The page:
Abby Albaum describes the origins of St. Petersburg's Hoola Monsters as friends coming together with a common passion: backyard hoop jams.
After spending hours online watching hoops videos on YouTube and studying performers across the world at the popular online community Hooping.org
, Albaum took a leap of faith.
In August 2009, she left her eight-year marketing career to pursue a new passion full-time and launched Hoola Monsters
, a hoop fitness instructional program available to the public and a hoop dance troupe who continues to perform at local and national events.
"Hooping has evolved into a performance art, a total meditation practice and a full body workout. I relate it to yoga, a mind-body-spirit practice," she says. "Gone are the days where we're limited to hula hooping on our waist with jerky movements. It's more about getting into a state of flow so you're transitioning between the moves."
Hoola Monsters hosts multilevel, one-hour hoop fitness classes at locations throughout the Tampa Bay area including Hip Expressions Belly Dance Studios
and Sunken Gardens
, both in St. Pete.
The group also designs its own hoops, which look and feel nothing like its plastic counterpart from over 50 years ago. Constructed from industrial-strength irrigation tubing and finished with decorative, functional tape, today's hoops are heavier and rotate more slowly, which enables people of all ages and sizes to successfully maneuver them.
For some students, hooping can be an effective fitness and weight loss tool with participants burning as many as 600 calories per hour or a meaningful form of self-expression and art.
For others like Carissa Caricato, a former Hoola Monsters student, the meditative nature of the practice can also represent a powerful connector: both spiritually and socially.
Spreading Hoops Of Joy
Caricato first began hooping in early 2009 and was surprised by the energy and joy she felt each time she left class. Earlier that year, she had traveled to Haiti on a church mission and was planning a return trip. She brought along a half-dozen travel hoops and quickly discovered this new favorite hobby offered a fun way to connect with the Haitian children. In May 2010, she planned a third visit to Haiti following a devastating January earthquake and brought 17 hoops.
"We would hoop and have happy moments," she says. "But it's about connecting those moments of happiness to the greater and deeper meaning of joy. When we have a relationship with God, there's a deeper spirituality that's connected, a longer lasting joy than just a moment of playtime."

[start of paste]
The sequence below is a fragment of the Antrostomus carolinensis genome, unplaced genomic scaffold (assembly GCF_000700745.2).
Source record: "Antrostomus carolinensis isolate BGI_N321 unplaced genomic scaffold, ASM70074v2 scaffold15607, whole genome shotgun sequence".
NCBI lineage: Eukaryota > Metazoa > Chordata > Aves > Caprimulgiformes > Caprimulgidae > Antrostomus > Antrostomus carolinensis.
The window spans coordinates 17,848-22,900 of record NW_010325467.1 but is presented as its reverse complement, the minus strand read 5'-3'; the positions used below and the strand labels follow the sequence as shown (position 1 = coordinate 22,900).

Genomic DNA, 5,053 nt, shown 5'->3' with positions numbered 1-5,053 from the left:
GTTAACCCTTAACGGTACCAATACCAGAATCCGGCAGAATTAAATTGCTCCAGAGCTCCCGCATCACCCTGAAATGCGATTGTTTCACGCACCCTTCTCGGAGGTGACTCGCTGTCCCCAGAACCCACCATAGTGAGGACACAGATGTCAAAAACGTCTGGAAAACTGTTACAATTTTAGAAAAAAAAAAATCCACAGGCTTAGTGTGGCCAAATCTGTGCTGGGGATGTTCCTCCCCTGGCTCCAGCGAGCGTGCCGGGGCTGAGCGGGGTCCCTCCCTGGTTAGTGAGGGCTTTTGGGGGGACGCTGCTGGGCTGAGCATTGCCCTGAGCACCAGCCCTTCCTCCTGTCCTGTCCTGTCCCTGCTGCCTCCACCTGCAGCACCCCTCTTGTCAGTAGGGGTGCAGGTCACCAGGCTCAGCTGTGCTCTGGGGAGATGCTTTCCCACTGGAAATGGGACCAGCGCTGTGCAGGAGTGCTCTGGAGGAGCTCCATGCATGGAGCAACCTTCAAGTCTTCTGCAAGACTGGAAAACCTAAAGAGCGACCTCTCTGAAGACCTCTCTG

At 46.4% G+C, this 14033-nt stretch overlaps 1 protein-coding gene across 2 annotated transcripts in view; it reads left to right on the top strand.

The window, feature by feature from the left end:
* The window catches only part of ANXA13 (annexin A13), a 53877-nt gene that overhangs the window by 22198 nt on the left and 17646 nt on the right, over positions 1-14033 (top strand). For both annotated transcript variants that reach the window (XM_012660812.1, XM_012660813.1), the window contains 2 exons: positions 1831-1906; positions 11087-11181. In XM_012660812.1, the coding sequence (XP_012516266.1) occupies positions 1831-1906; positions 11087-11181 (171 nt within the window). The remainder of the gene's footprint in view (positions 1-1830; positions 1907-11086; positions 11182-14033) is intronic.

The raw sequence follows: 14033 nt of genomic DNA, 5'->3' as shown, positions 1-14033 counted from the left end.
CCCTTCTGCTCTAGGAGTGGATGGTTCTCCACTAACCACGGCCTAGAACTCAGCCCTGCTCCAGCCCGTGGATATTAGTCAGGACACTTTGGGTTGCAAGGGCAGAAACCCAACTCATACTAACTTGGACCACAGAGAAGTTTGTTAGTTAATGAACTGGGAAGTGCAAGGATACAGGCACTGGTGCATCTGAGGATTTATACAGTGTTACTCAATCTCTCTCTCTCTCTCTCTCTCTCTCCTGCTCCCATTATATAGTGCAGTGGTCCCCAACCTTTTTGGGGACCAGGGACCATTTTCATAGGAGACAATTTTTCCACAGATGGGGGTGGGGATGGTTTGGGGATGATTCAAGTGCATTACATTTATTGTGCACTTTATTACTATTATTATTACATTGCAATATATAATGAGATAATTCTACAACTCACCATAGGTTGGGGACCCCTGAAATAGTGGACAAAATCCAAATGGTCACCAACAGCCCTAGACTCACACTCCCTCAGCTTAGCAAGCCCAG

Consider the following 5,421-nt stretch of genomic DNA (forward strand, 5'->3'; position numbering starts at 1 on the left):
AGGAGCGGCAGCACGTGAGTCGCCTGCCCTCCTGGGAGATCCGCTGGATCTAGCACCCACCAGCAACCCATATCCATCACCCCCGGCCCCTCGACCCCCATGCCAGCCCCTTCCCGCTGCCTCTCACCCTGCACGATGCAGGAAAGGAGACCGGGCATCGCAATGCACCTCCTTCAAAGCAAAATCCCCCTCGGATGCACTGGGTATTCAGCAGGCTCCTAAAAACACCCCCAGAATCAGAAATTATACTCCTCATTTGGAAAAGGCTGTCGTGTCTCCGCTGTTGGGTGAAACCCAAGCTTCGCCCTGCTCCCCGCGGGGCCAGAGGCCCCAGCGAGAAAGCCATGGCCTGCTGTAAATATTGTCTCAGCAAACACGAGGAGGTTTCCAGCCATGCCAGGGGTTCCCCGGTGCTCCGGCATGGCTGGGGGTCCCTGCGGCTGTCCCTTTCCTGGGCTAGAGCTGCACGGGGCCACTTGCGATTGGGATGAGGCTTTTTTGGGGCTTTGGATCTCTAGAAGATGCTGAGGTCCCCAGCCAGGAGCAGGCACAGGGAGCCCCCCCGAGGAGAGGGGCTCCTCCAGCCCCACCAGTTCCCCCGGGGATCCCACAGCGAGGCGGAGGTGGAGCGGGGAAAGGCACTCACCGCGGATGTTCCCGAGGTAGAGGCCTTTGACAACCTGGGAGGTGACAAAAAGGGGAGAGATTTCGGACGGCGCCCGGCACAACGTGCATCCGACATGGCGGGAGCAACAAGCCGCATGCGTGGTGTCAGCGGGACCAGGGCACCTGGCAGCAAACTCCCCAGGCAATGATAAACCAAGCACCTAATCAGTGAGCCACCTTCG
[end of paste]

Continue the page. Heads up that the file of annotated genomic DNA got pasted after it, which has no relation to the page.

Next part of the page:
She returned to Tampa and her marketing role with the Crisis Center of Tampa Bay
, but found her heart remained connected with those whom she met during her trip. After attending a national women's conference, the idea sparked to combine her passions for joy, hooping and God, and Caricato resigned from her position to pursue missionary work through Hoola for Happiness
, which launched in December 2010 and became a 501c3 nonprofit organization in September 2011. Caricato sees herself and her growing team of "joy spreaders" reaching across the globe to "spread the love of God and joy through hooping." By late 2011, she and supporters had already visited 13 countries.
Hoola for Happiness board member Kara Teresi says she enjoys seeing the effect hooping has on others.
"It's fun to watch people who are always on the sidelines as spectators now have a way to be a part of it," she says.
Teresi first became friends with Caricato over a year ago when she shared her own passion for soccer and desire to visit Haiti. After seeing her new friend come alive as she described a similar passion, Teresi knew she wanted to be a part of it, too.
"In soccer or other sports, there are rules and guidelines, but with hula hooping, there's a freedom about it. It can be picked up without a lot of training," Teresi says. "Once you've broken the barrier of getting someone to try it, it just flows from there.''
Hooping Beyond Tampa Bay
On November 11, Tampa Bay and communities across the globe celebrated World Hoops Day, an annual event to raise awareness about world peace and encourage local groups to send money and hoops to other parts of the world. This year's all-day event at downtown Tampa's Curtis Hixon Park
drew hundreds of participants, from college hoopers at nearby USF
, University of Tampa
and Saint Leo University
to local families and individuals.
Caricato, whose group coordinated the event, was thrilled with the turnout and looks forward to the next annual event on December 12, 2012. As for Hoola for Happiness, Caricato has set organizational goals of delivering hoops to 20 countries during the next two years and launching a scholarship program for young students to take part in future missions across the world.
"It's about getting people outside of their comfort zone and seeing the way the majority of the world lives," she says.
Albaum, who launches a hoop dance instructor certification program in 2012, says she often witnesses in class hooping's community-building nature.
"It's an almost magical way for people to connect and laugh with one another as they try to master a new trick and learn from each other by watching people explore movement," she says. "It's a great way to bring people together."
Chris Kuhn is a freelance writer living in the 'burbs of Tampa with her husband and her assistant, a 13-year-old dachshund-Chihuahua. Comments? Contact 83 Degrees.